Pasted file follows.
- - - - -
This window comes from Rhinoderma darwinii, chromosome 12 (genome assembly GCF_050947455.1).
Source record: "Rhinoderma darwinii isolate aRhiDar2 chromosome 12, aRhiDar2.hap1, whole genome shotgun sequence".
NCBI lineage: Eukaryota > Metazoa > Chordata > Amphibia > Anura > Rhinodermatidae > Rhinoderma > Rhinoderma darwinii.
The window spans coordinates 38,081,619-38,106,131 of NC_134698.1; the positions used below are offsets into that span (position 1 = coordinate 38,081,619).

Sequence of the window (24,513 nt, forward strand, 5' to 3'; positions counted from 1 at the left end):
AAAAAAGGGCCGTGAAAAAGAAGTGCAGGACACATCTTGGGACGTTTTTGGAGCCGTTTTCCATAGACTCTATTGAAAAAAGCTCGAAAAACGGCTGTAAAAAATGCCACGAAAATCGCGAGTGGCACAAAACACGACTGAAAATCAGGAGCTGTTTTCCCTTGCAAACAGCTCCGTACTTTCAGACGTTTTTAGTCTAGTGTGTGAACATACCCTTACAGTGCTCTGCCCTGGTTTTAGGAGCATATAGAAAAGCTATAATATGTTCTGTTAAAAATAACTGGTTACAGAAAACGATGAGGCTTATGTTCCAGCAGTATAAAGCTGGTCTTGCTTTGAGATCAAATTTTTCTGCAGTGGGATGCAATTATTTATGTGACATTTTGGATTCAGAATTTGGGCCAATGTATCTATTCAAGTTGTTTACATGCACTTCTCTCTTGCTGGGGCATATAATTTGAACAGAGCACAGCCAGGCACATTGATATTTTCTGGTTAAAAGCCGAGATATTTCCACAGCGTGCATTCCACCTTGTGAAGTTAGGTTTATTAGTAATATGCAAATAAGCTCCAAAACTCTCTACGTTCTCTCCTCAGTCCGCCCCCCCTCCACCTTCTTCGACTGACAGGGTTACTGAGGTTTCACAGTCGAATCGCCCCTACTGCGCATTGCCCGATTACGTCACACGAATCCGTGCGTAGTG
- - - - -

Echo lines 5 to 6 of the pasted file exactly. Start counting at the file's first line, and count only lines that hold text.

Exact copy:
Sequence of the window (24,513 nt, forward strand, 5' to 3'; positions counted from 1 at the left end):
AAAAAAGGGCCGTGAAAAAGAAGTGCAGGACACATCTTGGGACGTTTTTGGAGCCGTTTTCCATAGACTCTATTGAAAAAAGCTCGAAAAACGGCTGTAAAAAATGCCACGAAAATCGCGAGTGGCACAAAACACGACTGAAAATCAGGAGCTGTTTTCCCTTGCAAACAGCTCCGTACTTTCAGACGTTTTTAGTCTAGTGTGTGAACATACCCTTACAGTGCTCTGCCCTGGTTTTAGGAGCATATAGAAAAGCTATAATATGTTCTGTTAAAAATAACTGGTTACAGAAAACGATGAGGCTTATGTTCCAGCAGTATAAAGCTGGTCTTGCTTTGAGATCAAATTTTTCTGCAGTGGGATGCAATTATTTATGTGACATTTTGGATTCAGAATTTGGGCCAATGTATCTATTCAAGTTGTTTACATGCACTTCTCTCTTGCTGGGGCATATAATTTGAACAGAGCACAGCCAGGCACATTGATATTTTCTGGTTAAAAGCCGAGATATTTCCACAGCGTGCATTCCACCTTGTGAAGTTAGGTTTATTAGTAATATGCAAATAAGCTCCAAAACTCTCTACGTTCTCTCCTCAGTCCGCCCCCCCTCCACCTTCTTCGACTGACAGGGTTACTGAGGTTTCACAGTCGAATCGCCCCTACTGCGCATTGCCCGATTACGTCACACGAATCCGTGCGTAGTG